Vladimir Putin’s proposal for a Eurasian Gas Alliance, unveiled at meetings with the presidents of Turkmenistan and Azerbaijan last week, serves to underscore the continuing strength of Russia’s hand in the Caspian gas sector. Moreover, it could signal the broader direction of future gas pipeline development in Central Eurasia and may even presage imminent resolution of the long-running dispute over the legal status of the Caspian Sea. The critical element in Moscow’s calculations is the eroding authority and effectiveness of their chief market rival’s ruler, Turkmenistan’s president-for-life Saparmurad Niyazov.
The recent reaction of the Russian government to President Bush's State of the Union address in which he refereed to Iran, Iraq and North Korea as an "axis of evil" and implied a military action against them was, among other issues, an indicative of the state of relations between Russia and Iran. It also indicated Russia’s concern about the United States long-term objectives its neighborhood. By describing the threat as a sign of American expansionism, Russia demonstrated its feelings about the long-term American military presence in Central Asia and Afghanistan, a concern also shared by Iran.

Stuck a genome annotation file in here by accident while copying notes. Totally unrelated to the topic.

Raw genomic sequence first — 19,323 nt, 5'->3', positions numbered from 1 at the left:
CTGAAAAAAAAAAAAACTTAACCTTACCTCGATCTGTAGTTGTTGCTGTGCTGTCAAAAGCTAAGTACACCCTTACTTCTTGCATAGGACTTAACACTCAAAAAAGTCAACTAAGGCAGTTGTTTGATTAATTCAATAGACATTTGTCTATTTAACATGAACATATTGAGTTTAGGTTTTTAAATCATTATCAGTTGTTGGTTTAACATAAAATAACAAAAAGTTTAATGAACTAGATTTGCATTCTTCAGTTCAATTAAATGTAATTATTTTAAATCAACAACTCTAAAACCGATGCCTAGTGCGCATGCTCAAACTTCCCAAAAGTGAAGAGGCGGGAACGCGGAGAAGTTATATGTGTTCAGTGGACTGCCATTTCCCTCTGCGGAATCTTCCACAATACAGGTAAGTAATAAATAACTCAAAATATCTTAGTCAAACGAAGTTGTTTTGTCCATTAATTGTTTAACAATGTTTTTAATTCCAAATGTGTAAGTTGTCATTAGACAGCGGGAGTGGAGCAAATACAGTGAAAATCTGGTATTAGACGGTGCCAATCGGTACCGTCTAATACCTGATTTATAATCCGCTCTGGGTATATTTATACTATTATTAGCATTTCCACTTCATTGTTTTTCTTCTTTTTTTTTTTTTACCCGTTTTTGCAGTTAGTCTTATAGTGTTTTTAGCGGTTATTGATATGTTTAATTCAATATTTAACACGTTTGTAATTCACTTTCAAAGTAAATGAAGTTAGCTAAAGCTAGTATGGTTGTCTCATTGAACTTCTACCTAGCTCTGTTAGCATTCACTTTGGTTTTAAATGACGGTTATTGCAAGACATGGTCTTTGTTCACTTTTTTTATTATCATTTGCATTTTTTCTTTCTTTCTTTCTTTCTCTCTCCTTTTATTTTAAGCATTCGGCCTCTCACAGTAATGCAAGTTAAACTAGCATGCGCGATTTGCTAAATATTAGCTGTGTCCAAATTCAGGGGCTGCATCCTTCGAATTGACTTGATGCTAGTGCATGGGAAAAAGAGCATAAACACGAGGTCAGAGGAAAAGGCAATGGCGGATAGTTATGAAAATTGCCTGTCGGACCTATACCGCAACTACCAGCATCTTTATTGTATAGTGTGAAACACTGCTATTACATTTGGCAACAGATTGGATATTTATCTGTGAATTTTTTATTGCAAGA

Though Iran claims to support the war on terrorism, a closer look at Tehran’s policies in the past six months show a trend to increased use of coercive diplomacy and support for terrorist groups. This trend predates September 11th, but has not been affected by Iran’s self-proclaimed participation in the war on terrorism. Iran has adopted an aggressive posture in the Caspian, has extended support for Palestinian terrorists, and has played a less than positive role in the Afghan settlement. In a precarious internal situation, Iran remains a risk factor in regional politics.